June 26, 2014
Neanderthal Diet Included Vegetables
Brett Smith for redOrbit.com - Your Universe Online
While popular culture may have conditioned us to think of Neanderthals as mindless meat-eaters, a new study has shown that earlier humans probably ate more plants, tubers and nuts than previously thought.
Published in the journal PLOS ONE, the new study is based on an analysis of fecal remnants discovered in a known site of Neanderthal occupation in southern Spain known as El Salt. The analysis of five samples indicated that Neanderthals did eat a lot of meat – but they also could be considered omnivorous.
"We have passed through different phases in our interpretation of Neanderthals," said study author Ainara Sistiaga, a graduate student at the University of La Laguna in Spain, in an MIT statement.
"It's important to understand all aspects of why humanity has come to dominate the planet the way it does," added co-author Roger Summons, a professor of geobiology at MIT. "A lot of that has to do with improved nutrition over time."
Earlier attempts to determine the diet of Neanderthals, such as analyzing bone fragments for carbon and nitrogen isotopes, have proven inconclusive thus far. Recent research has identified plant microfossils trapped in Neanderthal teeth, but Sistiaga said Neanderthals may not have eaten plants directly – instead consuming them from the stomachs of their prey.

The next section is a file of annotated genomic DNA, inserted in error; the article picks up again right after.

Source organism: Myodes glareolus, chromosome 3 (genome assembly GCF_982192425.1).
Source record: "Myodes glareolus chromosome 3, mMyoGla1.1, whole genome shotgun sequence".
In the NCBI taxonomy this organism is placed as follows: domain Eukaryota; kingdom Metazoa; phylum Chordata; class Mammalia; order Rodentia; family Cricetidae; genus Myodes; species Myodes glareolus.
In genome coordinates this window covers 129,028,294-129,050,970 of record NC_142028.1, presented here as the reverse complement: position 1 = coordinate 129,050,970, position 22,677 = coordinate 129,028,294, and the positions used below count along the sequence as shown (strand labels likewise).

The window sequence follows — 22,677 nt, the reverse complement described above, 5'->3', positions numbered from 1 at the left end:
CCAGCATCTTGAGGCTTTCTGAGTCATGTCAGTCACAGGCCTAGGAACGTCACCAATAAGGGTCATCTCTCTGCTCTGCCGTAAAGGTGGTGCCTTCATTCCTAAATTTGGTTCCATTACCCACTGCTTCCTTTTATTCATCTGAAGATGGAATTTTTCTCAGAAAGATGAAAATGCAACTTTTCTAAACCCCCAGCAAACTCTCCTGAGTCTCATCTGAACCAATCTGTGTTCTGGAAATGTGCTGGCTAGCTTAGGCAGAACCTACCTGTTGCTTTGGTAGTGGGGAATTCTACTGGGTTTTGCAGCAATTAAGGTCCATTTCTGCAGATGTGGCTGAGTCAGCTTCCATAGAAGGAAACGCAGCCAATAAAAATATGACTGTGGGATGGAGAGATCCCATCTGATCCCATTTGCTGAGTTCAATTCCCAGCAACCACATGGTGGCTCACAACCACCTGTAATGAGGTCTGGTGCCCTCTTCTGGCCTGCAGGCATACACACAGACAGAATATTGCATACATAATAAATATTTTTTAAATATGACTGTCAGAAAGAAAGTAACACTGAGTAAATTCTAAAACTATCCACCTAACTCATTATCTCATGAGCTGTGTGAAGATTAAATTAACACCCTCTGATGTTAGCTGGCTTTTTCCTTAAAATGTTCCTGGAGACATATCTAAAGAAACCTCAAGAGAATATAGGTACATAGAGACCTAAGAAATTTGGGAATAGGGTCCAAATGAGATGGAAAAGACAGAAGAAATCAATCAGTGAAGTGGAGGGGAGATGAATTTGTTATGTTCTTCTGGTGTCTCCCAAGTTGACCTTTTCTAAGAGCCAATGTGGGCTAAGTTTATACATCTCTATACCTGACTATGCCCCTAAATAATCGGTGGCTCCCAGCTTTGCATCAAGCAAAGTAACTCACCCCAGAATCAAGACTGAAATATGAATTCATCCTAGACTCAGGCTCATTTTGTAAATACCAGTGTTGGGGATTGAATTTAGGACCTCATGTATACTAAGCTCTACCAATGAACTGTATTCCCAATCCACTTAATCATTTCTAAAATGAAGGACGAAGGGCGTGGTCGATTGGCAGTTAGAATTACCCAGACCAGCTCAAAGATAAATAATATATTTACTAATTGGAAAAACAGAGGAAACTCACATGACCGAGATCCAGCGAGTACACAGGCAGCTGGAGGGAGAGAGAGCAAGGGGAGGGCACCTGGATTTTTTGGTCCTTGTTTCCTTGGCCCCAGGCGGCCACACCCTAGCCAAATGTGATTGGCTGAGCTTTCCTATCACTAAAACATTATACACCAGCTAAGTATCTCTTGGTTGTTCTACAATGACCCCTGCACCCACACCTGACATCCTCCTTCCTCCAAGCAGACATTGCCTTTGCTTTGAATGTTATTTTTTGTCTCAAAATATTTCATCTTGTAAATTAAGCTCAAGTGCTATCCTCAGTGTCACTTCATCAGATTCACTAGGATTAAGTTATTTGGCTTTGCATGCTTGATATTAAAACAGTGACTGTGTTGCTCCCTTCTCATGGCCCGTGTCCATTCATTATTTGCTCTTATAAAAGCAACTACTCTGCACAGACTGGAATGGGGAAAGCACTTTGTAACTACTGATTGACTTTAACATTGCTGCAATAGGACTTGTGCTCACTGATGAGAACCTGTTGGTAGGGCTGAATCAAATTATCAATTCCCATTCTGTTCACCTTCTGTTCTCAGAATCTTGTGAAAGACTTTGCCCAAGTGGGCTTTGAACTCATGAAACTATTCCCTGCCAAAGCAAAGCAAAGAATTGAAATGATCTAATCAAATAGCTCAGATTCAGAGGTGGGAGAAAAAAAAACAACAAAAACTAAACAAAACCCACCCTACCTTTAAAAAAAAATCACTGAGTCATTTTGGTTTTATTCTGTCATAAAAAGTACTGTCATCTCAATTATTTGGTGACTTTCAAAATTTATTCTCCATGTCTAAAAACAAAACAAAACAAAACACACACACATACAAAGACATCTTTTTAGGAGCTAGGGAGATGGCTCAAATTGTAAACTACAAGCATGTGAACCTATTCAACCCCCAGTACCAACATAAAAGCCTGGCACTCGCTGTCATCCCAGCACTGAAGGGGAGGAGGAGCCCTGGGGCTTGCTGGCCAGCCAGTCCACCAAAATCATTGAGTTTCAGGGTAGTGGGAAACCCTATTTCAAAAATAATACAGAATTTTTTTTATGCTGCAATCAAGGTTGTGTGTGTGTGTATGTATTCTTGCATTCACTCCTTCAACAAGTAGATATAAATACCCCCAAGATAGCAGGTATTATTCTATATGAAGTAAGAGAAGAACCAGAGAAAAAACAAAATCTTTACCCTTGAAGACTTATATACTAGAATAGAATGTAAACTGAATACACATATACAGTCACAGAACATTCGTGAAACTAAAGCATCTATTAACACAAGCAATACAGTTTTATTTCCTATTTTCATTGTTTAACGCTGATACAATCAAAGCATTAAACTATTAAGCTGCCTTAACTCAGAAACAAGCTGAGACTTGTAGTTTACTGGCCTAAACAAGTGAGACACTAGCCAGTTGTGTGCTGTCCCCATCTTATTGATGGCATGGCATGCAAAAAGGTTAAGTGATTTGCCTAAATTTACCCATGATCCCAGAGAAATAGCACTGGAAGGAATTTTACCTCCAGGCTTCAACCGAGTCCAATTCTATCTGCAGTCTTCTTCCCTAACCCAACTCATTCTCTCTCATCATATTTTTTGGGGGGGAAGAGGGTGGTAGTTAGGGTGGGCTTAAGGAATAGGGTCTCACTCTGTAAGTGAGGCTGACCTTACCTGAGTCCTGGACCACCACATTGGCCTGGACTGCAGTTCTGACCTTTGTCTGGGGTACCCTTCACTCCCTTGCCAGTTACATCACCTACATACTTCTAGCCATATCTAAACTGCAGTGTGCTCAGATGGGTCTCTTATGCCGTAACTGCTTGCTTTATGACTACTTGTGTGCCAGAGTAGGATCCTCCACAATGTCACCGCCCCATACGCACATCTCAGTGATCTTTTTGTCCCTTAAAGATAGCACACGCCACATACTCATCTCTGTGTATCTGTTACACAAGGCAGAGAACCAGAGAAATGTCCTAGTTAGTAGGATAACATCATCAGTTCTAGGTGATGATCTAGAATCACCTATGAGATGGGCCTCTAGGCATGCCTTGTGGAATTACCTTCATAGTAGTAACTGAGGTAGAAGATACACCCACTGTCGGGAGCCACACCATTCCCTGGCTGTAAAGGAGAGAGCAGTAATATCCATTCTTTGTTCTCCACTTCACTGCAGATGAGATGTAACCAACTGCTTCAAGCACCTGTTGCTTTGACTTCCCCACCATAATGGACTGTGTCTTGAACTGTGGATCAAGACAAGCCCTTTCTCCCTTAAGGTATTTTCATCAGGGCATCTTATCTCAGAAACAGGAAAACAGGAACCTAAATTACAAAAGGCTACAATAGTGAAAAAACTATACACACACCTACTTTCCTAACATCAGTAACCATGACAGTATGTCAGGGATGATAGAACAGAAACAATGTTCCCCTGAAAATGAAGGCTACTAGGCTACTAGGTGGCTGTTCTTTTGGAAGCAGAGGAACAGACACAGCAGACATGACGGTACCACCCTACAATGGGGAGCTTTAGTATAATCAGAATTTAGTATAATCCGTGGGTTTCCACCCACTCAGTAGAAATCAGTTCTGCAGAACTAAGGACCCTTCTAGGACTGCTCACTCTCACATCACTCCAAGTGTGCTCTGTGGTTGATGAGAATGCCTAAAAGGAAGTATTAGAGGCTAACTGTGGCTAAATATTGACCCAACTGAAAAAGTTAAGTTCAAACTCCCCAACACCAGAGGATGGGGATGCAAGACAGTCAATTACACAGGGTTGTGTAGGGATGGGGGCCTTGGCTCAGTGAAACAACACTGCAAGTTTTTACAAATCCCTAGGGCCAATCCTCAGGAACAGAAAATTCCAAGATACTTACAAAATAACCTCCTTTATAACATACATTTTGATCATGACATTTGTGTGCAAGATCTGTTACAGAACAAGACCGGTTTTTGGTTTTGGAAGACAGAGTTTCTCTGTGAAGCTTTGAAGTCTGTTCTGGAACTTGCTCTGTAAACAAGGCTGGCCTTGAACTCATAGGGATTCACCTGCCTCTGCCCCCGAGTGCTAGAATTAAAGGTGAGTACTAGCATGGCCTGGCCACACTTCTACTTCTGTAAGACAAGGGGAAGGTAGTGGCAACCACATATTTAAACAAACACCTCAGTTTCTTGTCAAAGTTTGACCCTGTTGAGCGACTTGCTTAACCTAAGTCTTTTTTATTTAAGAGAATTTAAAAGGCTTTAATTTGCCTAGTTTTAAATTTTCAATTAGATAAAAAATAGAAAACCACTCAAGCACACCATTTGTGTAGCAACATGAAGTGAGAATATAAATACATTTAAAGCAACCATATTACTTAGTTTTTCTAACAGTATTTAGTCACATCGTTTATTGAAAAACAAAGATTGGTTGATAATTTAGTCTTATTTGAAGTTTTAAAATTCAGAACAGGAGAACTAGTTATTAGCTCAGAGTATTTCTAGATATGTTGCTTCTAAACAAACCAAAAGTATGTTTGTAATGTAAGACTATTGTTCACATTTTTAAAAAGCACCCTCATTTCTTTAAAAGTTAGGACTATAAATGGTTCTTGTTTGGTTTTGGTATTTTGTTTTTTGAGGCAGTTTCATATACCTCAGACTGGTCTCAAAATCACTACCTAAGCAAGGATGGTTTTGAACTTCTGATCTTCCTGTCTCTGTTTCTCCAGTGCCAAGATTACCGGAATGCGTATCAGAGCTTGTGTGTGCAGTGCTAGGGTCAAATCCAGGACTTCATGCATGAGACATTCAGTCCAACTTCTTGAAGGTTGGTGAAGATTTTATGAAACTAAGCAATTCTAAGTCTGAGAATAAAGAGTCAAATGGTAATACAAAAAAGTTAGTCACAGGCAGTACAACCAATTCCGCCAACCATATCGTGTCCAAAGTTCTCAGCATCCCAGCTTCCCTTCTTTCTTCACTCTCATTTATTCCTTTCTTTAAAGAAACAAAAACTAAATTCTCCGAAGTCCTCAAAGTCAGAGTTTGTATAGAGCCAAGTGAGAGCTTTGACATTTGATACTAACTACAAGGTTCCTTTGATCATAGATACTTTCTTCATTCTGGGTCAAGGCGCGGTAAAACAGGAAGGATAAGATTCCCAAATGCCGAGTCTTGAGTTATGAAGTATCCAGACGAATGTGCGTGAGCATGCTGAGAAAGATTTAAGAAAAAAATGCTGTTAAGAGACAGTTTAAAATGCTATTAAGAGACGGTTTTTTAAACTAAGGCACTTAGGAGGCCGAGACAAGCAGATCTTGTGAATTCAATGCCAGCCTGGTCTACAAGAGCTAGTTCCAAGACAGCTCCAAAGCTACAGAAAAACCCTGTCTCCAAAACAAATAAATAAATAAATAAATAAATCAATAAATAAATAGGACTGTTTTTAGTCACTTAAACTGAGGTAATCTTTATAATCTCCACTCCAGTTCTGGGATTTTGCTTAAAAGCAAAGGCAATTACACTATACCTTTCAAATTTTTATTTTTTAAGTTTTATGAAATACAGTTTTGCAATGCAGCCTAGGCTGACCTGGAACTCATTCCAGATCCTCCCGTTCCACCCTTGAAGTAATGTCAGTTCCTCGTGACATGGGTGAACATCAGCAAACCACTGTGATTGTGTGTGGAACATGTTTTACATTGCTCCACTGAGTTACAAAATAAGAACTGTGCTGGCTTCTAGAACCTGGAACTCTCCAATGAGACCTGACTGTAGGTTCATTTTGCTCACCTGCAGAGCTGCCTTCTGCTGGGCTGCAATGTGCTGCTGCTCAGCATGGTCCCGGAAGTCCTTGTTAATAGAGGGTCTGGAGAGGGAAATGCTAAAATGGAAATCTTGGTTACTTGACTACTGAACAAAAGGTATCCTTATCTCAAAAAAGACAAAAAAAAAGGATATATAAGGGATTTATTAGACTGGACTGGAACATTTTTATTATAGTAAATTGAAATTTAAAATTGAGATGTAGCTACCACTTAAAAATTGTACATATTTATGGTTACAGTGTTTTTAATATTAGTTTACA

"Sometimes in prehistoric societies, they used their teeth as tools, biting plants, among other things,” she added. “We can't assume they were actually eating the plants based on finding microfossils in their teeth."
In the new study, the researchers excavated small samples of dirt from distinct layers at the El Salt site and analyzed the samples at MIT. The soil samples were ground into a powder and several solvents were then used to draw out any organic matter from the sediment – particularly biomarkers that would indicate if the fecal remains came from humans.
The team first looked for signs of coprostanol, a lipid developed when the gut processes cholesterol, which comes from animals. An explicit level of coprostanol would show that the sample came from a human. The team also looked at the proportions of coprostanol to 5B-stigmastanol, a compound created from the breakdown of plants.
While each fecal sample held mostly coprostanol, two samples also held biomarkers of plants, which Sistiaga said points to a noteworthy plant intake. Because there is more cholesterol in meat than there is phytosterol in plants, it would take a considerable plant intake to generate even a small quantity of metabolized phytosterol.
"We believe Neanderthals probably ate what was available in different situations, seasons, and climates," Sistiaga said.
The study team plans to use similar geochemical techniques, along with micromorphological analysis, to study soil samples in Olduvai Gorge, Tanzania — a 1.8-million-year-old site where some of the earliest humans are thought to have lived.
"We're working in a micro context," Sistiaga said. "Until now, people have carried out residue analysis on pots, tools, and other objects, but 90 percent of archaeology is sediment. We're opening a new window to the information that is enclosed in Paleolithic soil and sediment."
Image 2 (below): El Salt archeological site. Credit: Ainara Sistiaga